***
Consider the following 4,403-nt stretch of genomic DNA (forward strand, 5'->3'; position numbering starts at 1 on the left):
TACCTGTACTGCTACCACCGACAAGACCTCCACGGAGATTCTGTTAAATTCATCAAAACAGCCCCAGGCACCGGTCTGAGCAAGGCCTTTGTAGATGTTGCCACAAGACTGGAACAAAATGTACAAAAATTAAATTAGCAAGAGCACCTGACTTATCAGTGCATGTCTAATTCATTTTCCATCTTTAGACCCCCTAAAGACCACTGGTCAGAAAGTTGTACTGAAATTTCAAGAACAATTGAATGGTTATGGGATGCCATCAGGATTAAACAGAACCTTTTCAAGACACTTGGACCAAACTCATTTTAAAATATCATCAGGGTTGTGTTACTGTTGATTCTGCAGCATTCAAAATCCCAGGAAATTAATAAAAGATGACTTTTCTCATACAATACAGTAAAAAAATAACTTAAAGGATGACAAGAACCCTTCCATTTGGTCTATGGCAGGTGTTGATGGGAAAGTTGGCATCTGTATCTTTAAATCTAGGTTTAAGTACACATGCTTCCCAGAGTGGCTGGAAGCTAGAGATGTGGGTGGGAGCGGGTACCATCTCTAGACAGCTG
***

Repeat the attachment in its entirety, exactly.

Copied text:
Consider the following 4,403-nt stretch of genomic DNA (forward strand, 5'->3'; position numbering starts at 1 on the left):
TACCTGTACTGCTACCACCGACAAGACCTCCACGGAGATTCTGTTAAATTCATCAAAACAGCCCCAGGCACCGGTCTGAGCAAGGCCTTTGTAGATGTTGCCACAAGACTGGAACAAAATGTACAAAAATTAAATTAGCAAGAGCACCTGACTTATCAGTGCATGTCTAATTCATTTTCCATCTTTAGACCCCCTAAAGACCACTGGTCAGAAAGTTGTACTGAAATTTCAAGAACAATTGAATGGTTATGGGATGCCATCAGGATTAAACAGAACCTTTTCAAGACACTTGGACCAAACTCATTTTAAAATATCATCAGGGTTGTGTTACTGTTGATTCTGCAGCATTCAAAATCCCAGGAAATTAATAAAAGATGACTTTTCTCATACAATACAGTAAAAAAATAACTTAAAGGATGACAAGAACCCTTCCATTTGGTCTATGGCAGGTGTTGATGGGAAAGTTGGCATCTGTATCTTTAAATCTAGGTTTAAGTACACATGCTTCCCAGAGTGGCTGGAAGCTAGAGATGTGGGTGGGAGCGGGTACCATCTCTAGACAGCTG